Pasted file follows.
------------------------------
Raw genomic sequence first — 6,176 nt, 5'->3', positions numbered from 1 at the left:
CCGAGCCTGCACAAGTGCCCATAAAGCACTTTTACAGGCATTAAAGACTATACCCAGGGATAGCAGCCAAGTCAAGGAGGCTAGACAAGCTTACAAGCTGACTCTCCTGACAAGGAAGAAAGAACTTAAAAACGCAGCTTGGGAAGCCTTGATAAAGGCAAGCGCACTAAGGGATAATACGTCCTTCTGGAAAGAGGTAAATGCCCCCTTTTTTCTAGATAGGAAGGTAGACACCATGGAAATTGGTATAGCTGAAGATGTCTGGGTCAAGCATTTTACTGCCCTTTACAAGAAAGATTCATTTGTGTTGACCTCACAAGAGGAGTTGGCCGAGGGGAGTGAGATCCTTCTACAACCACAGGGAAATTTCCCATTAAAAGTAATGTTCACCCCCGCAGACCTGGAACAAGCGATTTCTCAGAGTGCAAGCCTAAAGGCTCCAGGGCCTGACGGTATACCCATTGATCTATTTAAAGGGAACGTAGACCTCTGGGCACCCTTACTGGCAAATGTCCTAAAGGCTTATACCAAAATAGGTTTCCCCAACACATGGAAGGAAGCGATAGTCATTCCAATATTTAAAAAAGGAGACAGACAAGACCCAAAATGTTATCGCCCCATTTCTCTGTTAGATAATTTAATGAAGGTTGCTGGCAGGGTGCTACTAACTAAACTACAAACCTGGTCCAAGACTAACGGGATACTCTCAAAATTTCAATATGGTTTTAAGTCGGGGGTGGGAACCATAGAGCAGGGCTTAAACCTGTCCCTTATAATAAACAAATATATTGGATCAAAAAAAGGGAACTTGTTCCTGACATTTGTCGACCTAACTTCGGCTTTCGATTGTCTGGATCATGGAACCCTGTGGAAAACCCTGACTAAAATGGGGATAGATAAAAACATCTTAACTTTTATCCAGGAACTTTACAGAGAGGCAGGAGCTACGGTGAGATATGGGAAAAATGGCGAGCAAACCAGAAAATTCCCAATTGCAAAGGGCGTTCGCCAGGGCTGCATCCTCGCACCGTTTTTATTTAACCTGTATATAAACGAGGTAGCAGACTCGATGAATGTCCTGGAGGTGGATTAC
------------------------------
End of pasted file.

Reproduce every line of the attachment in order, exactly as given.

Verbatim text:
Raw genomic sequence first — 6,176 nt, 5'->3', positions numbered from 1 at the left:
CCGAGCCTGCACAAGTGCCCATAAAGCACTTTTACAGGCATTAAAGACTATACCCAGGGATAGCAGCCAAGTCAAGGAGGCTAGACAAGCTTACAAGCTGACTCTCCTGACAAGGAAGAAAGAACTTAAAAACGCAGCTTGGGAAGCCTTGATAAAGGCAAGCGCACTAAGGGATAATACGTCCTTCTGGAAAGAGGTAAATGCCCCCTTTTTTCTAGATAGGAAGGTAGACACCATGGAAATTGGTATAGCTGAAGATGTCTGGGTCAAGCATTTTACTGCCCTTTACAAGAAAGATTCATTTGTGTTGACCTCACAAGAGGAGTTGGCCGAGGGGAGTGAGATCCTTCTACAACCACAGGGAAATTTCCCATTAAAAGTAATGTTCACCCCCGCAGACCTGGAACAAGCGATTTCTCAGAGTGCAAGCCTAAAGGCTCCAGGGCCTGACGGTATACCCATTGATCTATTTAAAGGGAACGTAGACCTCTGGGCACCCTTACTGGCAAATGTCCTAAAGGCTTATACCAAAATAGGTTTCCCCAACACATGGAAGGAAGCGATAGTCATTCCAATATTTAAAAAAGGAGACAGACAAGACCCAAAATGTTATCGCCCCATTTCTCTGTTAGATAATTTAATGAAGGTTGCTGGCAGGGTGCTACTAACTAAACTACAAACCTGGTCCAAGACTAACGGGATACTCTCAAAATTTCAATATGGTTTTAAGTCGGGGGTGGGAACCATAGAGCAGGGCTTAAACCTGTCCCTTATAATAAACAAATATATTGGATCAAAAAAAGGGAACTTGTTCCTGACATTTGTCGACCTAACTTCGGCTTTCGATTGTCTGGATCATGGAACCCTGTGGAAAACCCTGACTAAAATGGGGATAGATAAAAACATCTTAACTTTTATCCAGGAACTTTACAGAGAGGCAGGAGCTACGGTGAGATATGGGAAAAATGGCGAGCAAACCAGAAAATTCCCAATTGCAAAGGGCGTTCGCCAGGGCTGCATCCTCGCACCGTTTTTATTTAACCTGTATATAAACGAGGTAGCAGACTCGATGAATGTCCTGGAGGTGGATTAC